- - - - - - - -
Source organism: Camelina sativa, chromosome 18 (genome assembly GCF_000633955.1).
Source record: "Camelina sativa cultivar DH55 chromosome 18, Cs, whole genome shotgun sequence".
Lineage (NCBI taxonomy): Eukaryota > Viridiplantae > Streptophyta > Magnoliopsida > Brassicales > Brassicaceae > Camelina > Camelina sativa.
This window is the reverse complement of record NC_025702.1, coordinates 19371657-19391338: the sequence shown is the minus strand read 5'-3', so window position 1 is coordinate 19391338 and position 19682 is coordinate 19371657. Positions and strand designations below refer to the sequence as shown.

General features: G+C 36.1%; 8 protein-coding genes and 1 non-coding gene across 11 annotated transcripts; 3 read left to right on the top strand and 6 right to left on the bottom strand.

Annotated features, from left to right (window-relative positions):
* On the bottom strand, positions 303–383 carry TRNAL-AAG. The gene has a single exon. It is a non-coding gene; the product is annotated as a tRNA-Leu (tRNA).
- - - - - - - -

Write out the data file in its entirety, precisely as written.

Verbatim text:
Source organism: Camelina sativa, chromosome 18 (genome assembly GCF_000633955.1).
Source record: "Camelina sativa cultivar DH55 chromosome 18, Cs, whole genome shotgun sequence".
Lineage (NCBI taxonomy): Eukaryota > Viridiplantae > Streptophyta > Magnoliopsida > Brassicales > Brassicaceae > Camelina > Camelina sativa.
This window is the reverse complement of record NC_025702.1, coordinates 19371657-19391338: the sequence shown is the minus strand read 5'-3', so window position 1 is coordinate 19391338 and position 19682 is coordinate 19371657. Positions and strand designations below refer to the sequence as shown.

General features: G+C 36.1%; 8 protein-coding genes and 1 non-coding gene across 11 annotated transcripts; 3 read left to right on the top strand and 6 right to left on the bottom strand.

Annotated features, from left to right (window-relative positions):
* On the bottom strand, positions 303–383 carry TRNAL-AAG. The gene has a single exon. It is a non-coding gene; the product is annotated as a tRNA-Leu (tRNA).